The results from the initial clinical studies involving the microwave helmet Strokefinder confirm the usefulness of microwaves for rapid and accurate diagnosis of stroke patients. This is shown in a scientific article published on Monday. Strokefinder enables earlier diagnosis than current methods, which improves the possibility to counteract brain damage.
View: Photos of the Day: Stroke Seeking Helmet
In the article, researchers from Chalmers University of Technology, Sahlgrenska Academy and Sahlgrenska University Hospital present results from the initial patient studies completed last year. The study included 45 patients, and the results show that the technique can with great certainty differentiate bleeding strokes from clot-induced strokes in patients with acute symptoms.
Strokefinder is placed on the patient’s head where it examines the brain tissue by using microwaves. The signals are interpreted by the system to determine if the stroke is caused by a blood clot or bleeding.
“The results of this study show that we will be able to increase the number of stroke patients who receive optimal treatment when the instrument makes a diagnosis already in the ambulance,” says Mikael Persson, professor of biomedical engineering at Chalmers University of Technology. “The possibility to rule out bleeding already in the ambulance is a major achievement that will be of great benefit in acute stroke care. Equally exciting is the potential application in trauma care.”
Diagnosis and treatment already in the ambulance
The initial patient studies have been performed inside hospitals, and this autumn the research groups at Chalmers and Sahlgrenska Academy will test a mobile stroke helmet on patients in ambulances.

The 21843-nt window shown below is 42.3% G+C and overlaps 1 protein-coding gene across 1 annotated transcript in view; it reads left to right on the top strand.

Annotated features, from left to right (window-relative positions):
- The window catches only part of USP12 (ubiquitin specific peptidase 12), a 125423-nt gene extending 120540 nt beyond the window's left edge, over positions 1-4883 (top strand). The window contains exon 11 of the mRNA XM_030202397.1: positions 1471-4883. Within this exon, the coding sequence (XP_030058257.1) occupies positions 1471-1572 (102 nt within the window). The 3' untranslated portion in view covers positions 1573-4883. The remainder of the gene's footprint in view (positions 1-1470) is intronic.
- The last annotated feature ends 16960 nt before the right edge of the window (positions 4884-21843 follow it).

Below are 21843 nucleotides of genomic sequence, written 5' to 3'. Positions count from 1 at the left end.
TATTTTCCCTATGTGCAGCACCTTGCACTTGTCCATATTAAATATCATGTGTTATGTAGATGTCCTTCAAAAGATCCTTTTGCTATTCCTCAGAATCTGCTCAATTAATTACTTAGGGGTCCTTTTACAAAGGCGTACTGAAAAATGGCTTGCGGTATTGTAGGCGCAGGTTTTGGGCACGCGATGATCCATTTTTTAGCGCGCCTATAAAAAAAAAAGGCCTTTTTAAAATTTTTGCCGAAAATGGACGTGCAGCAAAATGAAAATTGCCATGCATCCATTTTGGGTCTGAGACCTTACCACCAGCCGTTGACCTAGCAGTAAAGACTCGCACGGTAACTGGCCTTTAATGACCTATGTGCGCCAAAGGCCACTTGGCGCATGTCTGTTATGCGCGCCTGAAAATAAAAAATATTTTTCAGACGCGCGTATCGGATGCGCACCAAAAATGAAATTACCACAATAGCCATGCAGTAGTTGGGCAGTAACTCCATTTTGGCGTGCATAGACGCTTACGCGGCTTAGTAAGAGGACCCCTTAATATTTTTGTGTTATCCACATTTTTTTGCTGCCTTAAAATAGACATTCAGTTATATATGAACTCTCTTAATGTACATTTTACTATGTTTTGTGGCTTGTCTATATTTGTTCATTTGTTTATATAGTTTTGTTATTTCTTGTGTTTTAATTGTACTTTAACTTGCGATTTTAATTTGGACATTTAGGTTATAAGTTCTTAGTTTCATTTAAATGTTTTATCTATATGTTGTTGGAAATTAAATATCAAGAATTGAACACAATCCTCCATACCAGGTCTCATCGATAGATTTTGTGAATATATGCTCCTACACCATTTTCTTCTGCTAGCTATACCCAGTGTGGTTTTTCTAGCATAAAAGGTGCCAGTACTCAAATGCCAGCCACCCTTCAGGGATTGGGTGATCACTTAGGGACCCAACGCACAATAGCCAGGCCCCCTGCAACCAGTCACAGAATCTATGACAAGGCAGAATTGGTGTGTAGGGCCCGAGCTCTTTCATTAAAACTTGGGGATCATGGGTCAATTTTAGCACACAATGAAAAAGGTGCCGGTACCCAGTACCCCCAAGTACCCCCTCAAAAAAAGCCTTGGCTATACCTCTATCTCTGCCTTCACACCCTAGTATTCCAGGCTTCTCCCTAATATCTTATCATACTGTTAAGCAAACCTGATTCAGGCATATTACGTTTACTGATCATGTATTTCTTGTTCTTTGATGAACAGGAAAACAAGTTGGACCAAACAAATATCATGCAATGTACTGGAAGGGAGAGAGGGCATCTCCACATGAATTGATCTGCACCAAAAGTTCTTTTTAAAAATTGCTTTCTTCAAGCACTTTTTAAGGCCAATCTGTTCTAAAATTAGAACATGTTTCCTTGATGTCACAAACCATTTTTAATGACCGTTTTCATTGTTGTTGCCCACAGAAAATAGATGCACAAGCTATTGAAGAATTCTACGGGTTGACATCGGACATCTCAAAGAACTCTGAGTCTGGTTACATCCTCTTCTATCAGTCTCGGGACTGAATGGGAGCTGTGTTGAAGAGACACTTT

“Our goal with Strokefinder is to diagnose and initiate treatment of stroke patients already in the ambulance,” says Mikael Elam, professor of clinical neurophysiology at Sahlgrenska University Hospital. “Since time is a critical factor for stroke treatment, the use of the instrument leads to patients suffering less extensive injury. This in turn can shorten the length of stay at hospitals and reduce the need for rehabilitation, thus providing a number of other positive consequences for both the patient and the health care system.”
Studies involving Strokefinder are currently being conducted at Sahlgrenska University Hospital and Södra Älvsborg Hospital in Borås. The research is being conducted in close collaboration between Chalmers University of Technology, Sahlgrenska Academy, Sahlgrenska University Hospital, Södra Älvsborg Hospital and MedTech West, which is a platform for collaboration in medical device R&D, with premises at Sahlgrenska University Hospital.
A new product, based on the results of the present study, has been developed, and further studies will be conducted in several countries in preparation for the CE approval that Medfield Diagnostics, a spin-off from Chalmers, expects to obtain later this year.